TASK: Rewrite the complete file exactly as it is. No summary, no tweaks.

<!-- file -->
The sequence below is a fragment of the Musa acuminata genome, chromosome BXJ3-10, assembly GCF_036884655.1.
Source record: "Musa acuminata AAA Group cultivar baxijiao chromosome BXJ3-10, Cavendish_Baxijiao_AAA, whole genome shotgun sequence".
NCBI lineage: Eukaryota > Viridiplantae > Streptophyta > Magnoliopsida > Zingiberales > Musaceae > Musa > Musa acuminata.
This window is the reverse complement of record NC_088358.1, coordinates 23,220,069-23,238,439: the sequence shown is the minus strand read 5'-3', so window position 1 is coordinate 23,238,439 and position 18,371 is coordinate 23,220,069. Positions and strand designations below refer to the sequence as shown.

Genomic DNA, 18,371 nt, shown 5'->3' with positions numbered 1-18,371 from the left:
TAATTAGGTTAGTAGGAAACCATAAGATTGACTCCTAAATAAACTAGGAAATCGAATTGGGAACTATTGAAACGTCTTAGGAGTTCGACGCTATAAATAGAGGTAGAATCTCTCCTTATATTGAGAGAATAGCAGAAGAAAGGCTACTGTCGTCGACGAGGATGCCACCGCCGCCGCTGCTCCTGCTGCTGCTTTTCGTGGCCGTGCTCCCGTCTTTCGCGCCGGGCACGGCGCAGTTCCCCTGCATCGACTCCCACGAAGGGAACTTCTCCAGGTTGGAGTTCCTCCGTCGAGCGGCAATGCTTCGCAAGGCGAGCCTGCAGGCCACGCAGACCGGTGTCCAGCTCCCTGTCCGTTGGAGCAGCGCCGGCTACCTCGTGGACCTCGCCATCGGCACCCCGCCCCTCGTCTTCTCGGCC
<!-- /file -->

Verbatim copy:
The sequence below is a fragment of the Musa acuminata genome, chromosome BXJ3-10, assembly GCF_036884655.1.
Source record: "Musa acuminata AAA Group cultivar baxijiao chromosome BXJ3-10, Cavendish_Baxijiao_AAA, whole genome shotgun sequence".
NCBI lineage: Eukaryota > Viridiplantae > Streptophyta > Magnoliopsida > Zingiberales > Musaceae > Musa > Musa acuminata.
This window is the reverse complement of record NC_088358.1, coordinates 23,220,069-23,238,439: the sequence shown is the minus strand read 5'-3', so window position 1 is coordinate 23,238,439 and position 18,371 is coordinate 23,220,069. Positions and strand designations below refer to the sequence as shown.

Genomic DNA, 18,371 nt, shown 5'->3' with positions numbered 1-18,371 from the left:
TAATTAGGTTAGTAGGAAACCATAAGATTGACTCCTAAATAAACTAGGAAATCGAATTGGGAACTATTGAAACGTCTTAGGAGTTCGACGCTATAAATAGAGGTAGAATCTCTCCTTATATTGAGAGAATAGCAGAAGAAAGGCTACTGTCGTCGACGAGGATGCCACCGCCGCCGCTGCTCCTGCTGCTGCTTTTCGTGGCCGTGCTCCCGTCTTTCGCGCCGGGCACGGCGCAGTTCCCCTGCATCGACTCCCACGAAGGGAACTTCTCCAGGTTGGAGTTCCTCCGTCGAGCGGCAATGCTTCGCAAGGCGAGCCTGCAGGCCACGCAGACCGGTGTCCAGCTCCCTGTCCGTTGGAGCAGCGCCGGCTACCTCGTGGACCTCGCCATCGGCACCCCGCCCCTCGTCTTCTCGGCC